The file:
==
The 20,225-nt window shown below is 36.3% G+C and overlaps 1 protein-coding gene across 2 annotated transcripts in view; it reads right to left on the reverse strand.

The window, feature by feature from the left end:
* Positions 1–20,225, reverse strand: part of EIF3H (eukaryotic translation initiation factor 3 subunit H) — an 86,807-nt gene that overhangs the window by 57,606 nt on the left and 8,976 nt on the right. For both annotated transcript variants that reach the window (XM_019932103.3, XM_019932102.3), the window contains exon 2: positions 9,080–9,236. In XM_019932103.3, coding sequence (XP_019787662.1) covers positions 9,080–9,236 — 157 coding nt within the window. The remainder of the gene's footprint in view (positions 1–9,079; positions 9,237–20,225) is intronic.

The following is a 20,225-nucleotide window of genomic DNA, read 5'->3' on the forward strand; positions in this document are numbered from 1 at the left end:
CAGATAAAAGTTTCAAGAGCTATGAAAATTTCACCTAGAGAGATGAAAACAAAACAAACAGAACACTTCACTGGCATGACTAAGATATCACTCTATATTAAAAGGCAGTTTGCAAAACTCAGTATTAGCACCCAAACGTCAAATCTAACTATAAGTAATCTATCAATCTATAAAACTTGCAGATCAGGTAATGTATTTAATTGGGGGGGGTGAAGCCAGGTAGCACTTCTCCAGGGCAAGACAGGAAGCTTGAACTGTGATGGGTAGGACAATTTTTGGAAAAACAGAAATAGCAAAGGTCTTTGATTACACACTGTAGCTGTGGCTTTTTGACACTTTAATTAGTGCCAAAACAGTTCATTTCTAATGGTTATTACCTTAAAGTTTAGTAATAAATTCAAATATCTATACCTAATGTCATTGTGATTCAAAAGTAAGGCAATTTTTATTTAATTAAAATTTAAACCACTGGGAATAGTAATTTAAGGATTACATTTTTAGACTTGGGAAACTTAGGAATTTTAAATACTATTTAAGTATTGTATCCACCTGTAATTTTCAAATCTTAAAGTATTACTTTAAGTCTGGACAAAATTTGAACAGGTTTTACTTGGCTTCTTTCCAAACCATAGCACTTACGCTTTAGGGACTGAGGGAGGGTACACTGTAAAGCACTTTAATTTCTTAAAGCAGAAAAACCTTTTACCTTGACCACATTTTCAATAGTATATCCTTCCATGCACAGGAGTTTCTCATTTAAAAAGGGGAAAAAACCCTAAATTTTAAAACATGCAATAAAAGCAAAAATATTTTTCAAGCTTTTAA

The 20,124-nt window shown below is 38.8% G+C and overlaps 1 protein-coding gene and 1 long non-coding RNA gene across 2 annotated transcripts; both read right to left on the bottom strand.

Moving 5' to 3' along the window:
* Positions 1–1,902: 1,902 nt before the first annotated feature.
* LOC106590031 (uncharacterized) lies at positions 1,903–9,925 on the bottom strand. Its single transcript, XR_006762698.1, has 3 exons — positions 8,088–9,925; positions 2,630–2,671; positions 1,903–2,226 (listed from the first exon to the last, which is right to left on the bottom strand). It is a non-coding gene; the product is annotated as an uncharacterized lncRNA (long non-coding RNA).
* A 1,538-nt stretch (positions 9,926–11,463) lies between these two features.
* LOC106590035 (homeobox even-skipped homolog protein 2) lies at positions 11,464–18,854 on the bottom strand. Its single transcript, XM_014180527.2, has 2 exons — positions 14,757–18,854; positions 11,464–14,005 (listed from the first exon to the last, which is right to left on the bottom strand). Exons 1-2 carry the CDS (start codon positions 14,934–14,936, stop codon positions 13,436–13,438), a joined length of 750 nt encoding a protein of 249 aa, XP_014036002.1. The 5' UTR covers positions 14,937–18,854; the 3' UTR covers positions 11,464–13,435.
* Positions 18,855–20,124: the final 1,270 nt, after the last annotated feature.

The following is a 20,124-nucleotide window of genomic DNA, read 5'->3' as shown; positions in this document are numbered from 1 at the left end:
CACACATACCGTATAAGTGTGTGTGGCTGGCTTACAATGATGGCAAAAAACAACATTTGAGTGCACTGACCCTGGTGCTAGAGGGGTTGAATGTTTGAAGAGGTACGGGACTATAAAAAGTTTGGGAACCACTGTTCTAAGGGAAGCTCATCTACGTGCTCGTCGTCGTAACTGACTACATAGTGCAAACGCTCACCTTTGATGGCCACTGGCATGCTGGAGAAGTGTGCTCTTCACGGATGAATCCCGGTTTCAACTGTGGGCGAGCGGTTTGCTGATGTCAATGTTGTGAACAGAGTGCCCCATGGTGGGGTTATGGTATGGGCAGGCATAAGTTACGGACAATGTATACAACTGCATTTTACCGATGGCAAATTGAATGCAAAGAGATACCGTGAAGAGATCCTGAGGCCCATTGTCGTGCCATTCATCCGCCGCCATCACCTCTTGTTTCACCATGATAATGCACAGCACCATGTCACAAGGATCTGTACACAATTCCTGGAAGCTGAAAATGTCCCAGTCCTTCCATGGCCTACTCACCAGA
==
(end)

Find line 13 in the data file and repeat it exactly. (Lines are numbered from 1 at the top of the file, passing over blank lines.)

The following is a 20,124-nucleotide window of genomic DNA, read 5'->3' as shown; positions in this document are numbered from 1 at the left end: